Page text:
What: “Picture the Musician: Portraits of Musicians by Northwest Artists,” First Friday reception
When: 5 p.m. Friday
Where: Wenatchee Valley Museum & Cultural Center, 127 S. Mission St.
Information: 888-6240 or wvmcc.org
A picture may be worth a thousand words, but what is its value in notes?
The answer may be found within the walls of the Wenatchee Valley Museum & Cultural Center, 127 S. Mission St., where an exhibit celebrating musicians goes up Friday. Forty pieces by Northwest artists — depicting musicians in paintings, drawings, photographs and sculpture — are on display for “Picture the Musician” through Dec. 24.
Inspiration for the show came to exhibits coordinator Bill Rietveldt upon seeing a photograph by Wenatchee World photographer Mike Bonnicksen of a young girl playing a violin. “It’s been percolating in my mind for a while to do some sort of show that would not only have music involved, but show the wonderful array of musical venues we have in our area,” Rietveldt explains. “All those things came together, then I saw that wonderful picture and thought, ‘Wow, we’ve gotta do this!’ So we’re doing it.”
Originally, when Rietveldt solicited submissions this summer, the idea was to feature artwork exclusively depicting Northwest musicians, but the judges chose to expand the scope once they began selecting finalists. “There were so many photos of people on tour that we decided maybe we’d better broaden it a bit,” says Rietveldt.
“One of the great things that museums and galleries can do now for exhibits is ask for things in digital form,” he remarks. “It opens up the area you can ask for; it opens it up to people who don’t live in Wenatchee.”
Musicians of the Northwest are still largely represented in the exhibit. Pieces appearing in the display include charcoal drawings of violinists by Chia-Hui Shen of Corvallis, Ore., a sculpture of a guitarist and spectator by Seattle-area artist Joan Rudd and photographs of Washington fiddlers by Doug Plummer of Seattle.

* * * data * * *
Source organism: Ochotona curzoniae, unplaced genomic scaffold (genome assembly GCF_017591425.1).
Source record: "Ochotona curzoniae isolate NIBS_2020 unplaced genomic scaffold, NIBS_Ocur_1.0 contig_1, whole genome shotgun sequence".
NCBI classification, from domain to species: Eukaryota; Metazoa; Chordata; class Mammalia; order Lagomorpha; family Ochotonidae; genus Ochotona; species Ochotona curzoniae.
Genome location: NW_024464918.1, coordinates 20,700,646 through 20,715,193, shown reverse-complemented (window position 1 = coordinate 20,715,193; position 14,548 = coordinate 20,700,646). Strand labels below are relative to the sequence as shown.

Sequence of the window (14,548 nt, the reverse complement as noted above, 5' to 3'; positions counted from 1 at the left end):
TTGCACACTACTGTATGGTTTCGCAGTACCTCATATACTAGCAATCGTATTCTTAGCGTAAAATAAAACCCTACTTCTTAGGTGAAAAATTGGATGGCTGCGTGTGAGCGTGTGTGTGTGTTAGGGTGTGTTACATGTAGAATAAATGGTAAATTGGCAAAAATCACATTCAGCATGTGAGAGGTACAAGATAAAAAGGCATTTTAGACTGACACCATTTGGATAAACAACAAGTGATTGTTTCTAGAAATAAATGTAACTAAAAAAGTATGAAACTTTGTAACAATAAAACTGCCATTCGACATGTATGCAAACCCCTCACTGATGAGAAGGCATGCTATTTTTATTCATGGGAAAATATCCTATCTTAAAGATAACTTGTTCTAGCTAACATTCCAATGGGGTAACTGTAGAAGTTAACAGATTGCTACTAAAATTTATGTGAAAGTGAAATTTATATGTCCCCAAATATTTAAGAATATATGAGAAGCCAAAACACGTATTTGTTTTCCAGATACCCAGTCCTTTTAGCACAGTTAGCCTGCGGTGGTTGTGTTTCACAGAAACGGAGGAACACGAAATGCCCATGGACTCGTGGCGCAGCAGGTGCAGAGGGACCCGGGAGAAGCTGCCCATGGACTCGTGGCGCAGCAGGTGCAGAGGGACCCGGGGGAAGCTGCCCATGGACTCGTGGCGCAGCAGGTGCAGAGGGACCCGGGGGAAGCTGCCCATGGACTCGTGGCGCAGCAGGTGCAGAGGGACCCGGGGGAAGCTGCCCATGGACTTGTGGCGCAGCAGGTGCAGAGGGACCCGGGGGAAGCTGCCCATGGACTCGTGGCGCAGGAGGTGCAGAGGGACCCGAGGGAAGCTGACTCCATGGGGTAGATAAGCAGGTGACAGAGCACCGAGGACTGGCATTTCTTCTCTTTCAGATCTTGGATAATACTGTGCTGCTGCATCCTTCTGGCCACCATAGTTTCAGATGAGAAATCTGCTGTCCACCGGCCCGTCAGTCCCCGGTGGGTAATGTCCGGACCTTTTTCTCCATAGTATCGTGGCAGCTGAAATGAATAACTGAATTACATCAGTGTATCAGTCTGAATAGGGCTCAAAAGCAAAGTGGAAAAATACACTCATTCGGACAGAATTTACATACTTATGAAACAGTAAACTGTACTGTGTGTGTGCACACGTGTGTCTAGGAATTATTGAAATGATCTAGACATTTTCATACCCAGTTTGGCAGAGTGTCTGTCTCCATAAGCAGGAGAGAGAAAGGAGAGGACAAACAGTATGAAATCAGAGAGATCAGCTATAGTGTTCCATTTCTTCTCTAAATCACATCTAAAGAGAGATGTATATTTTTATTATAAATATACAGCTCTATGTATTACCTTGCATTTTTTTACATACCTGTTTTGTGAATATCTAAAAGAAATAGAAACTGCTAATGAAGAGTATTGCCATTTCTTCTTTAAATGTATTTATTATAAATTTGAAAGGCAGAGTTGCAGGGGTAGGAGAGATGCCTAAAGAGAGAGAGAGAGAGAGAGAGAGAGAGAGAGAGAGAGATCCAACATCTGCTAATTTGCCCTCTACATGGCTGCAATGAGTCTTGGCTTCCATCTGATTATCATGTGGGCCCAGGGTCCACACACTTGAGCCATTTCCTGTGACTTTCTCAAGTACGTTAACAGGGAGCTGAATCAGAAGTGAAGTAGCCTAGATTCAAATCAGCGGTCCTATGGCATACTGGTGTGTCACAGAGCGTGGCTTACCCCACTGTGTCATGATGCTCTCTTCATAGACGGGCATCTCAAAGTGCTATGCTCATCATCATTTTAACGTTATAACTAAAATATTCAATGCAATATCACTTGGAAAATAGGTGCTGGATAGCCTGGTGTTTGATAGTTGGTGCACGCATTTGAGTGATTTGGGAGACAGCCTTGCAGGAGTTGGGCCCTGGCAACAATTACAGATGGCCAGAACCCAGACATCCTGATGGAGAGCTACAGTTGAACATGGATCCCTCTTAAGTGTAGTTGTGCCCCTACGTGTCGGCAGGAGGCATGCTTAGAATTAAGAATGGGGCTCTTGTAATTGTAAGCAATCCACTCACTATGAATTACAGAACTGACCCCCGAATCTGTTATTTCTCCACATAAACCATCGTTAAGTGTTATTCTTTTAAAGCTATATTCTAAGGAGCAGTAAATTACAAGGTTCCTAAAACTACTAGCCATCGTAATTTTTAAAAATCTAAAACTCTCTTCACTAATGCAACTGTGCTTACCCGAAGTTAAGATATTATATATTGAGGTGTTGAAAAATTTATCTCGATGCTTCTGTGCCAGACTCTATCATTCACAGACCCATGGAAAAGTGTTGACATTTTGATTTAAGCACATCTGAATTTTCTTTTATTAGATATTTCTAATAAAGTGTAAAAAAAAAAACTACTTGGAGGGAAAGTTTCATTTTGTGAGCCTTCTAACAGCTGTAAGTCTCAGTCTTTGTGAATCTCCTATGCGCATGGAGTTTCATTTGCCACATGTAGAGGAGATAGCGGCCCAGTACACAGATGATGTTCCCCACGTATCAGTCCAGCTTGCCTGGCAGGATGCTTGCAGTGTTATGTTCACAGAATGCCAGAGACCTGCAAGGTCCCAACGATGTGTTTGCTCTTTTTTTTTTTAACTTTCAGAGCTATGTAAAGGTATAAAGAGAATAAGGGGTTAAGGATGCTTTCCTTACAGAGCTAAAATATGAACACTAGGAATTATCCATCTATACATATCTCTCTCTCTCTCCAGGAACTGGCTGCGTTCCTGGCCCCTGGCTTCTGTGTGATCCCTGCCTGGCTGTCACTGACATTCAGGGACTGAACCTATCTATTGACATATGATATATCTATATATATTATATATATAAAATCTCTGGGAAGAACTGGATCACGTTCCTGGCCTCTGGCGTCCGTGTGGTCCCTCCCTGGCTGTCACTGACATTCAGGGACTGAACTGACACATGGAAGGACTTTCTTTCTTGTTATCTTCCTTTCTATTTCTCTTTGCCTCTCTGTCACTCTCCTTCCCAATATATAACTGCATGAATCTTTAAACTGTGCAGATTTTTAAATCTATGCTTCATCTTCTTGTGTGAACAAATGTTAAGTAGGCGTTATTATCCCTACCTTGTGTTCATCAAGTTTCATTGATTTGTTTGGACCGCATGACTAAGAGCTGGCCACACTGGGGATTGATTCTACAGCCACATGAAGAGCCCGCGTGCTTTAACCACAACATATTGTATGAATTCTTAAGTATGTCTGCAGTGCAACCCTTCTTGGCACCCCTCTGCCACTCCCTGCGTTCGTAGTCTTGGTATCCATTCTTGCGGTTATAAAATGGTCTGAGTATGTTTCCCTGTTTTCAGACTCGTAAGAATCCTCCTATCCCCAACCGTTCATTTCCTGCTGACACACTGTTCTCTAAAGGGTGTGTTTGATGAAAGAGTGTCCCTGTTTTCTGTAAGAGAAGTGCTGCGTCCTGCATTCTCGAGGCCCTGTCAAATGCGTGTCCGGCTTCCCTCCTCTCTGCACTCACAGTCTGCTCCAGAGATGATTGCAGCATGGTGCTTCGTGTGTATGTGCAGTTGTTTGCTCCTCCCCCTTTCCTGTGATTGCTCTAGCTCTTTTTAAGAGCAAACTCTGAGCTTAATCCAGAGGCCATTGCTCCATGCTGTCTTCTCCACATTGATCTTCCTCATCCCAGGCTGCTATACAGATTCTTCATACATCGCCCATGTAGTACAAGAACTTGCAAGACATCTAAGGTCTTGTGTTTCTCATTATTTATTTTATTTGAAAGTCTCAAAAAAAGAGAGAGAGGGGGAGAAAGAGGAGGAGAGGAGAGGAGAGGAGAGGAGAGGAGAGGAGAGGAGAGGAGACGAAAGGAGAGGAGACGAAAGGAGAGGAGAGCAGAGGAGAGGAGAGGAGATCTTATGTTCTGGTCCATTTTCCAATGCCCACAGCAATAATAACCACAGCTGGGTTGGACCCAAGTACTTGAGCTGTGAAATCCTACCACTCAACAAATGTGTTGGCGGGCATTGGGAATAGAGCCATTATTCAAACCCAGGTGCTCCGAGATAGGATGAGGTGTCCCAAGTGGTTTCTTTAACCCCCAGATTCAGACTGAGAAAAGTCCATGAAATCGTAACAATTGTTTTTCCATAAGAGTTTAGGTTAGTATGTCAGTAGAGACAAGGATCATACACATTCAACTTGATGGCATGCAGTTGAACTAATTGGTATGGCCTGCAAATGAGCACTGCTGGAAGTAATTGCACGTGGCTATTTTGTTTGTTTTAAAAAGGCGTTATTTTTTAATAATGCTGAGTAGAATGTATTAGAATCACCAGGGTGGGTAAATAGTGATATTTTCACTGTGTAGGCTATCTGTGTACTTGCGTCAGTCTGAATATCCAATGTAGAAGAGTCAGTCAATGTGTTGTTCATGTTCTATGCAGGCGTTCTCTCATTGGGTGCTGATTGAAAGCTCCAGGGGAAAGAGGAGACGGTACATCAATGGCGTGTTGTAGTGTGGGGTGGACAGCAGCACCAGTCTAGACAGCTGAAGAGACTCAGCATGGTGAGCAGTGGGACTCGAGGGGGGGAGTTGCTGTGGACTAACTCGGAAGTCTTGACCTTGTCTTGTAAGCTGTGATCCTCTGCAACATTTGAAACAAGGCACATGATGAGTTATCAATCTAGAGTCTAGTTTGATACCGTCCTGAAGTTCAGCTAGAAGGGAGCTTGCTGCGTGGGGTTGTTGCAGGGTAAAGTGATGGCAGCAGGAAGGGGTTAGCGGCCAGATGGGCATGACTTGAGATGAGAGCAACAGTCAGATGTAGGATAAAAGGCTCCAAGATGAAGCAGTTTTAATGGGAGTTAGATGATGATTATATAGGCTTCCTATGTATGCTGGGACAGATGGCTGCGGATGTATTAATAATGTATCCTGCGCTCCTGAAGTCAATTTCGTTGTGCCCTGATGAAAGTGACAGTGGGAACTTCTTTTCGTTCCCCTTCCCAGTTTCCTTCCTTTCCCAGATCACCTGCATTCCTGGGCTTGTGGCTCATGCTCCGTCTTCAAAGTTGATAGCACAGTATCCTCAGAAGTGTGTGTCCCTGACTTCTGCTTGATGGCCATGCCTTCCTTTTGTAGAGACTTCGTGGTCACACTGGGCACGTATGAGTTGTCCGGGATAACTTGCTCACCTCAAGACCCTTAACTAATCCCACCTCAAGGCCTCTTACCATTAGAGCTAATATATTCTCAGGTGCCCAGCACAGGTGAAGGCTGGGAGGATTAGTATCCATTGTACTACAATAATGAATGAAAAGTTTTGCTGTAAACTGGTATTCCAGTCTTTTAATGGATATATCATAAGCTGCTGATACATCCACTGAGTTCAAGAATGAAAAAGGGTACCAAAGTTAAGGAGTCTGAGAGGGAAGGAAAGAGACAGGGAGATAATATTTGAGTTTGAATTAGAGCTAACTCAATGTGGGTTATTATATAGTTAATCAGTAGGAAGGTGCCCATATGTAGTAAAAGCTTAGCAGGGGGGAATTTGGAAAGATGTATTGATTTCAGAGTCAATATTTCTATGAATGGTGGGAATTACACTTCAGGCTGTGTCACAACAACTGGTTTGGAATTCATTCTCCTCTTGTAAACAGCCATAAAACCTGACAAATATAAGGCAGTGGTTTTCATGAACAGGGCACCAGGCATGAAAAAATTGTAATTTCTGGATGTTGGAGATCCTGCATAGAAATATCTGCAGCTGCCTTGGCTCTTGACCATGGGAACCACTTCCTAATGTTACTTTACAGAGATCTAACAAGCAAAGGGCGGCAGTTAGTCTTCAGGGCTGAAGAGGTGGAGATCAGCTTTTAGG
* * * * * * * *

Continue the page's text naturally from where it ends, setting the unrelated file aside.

“I asked the artists to submit five pieces, and I believe (Plummer) was the only one that the judges accepted all five of his pieces,” Rietveldt mentions. The photographs are also featured in a book by Plummer, “Roses in Winter,” on sale at the museum store.
In addition to the artwork on display, the exhibit includes instruments loaned by Chuck Egner and Tom Caudill, and from the museum collection. Among those appearing are a rare 1885 Martin O 28 guitar and a Knutsen symphony harp guitar “most likely made in Tacoma between 1898 and 1902,” Rietveldt states.
Of course, no music-themed display would be complete without something for the ears.
“We’re going to have a musical track playing in the background during the show,” he adds. “I’m asking each artist to select a piece to play that will represent his or her work, so the soundtrack that will be playing in the background in the gallery is going to be a wonderful mix of hard rock, New Age, jazz and fiddling.”
Live music performances at the museum are still in the planning stages for November and December.
Many artists will be present for Friday’s opening reception in the Main Gallery to show their work. Several pieces in the exhibit are available for sale throughout the season.
“It’s going up until Christmas time, so people should come out,” suggests Rietveldt. “I’m hoping we’ll sell a lot of them.”
Abby Holmes: 661-6390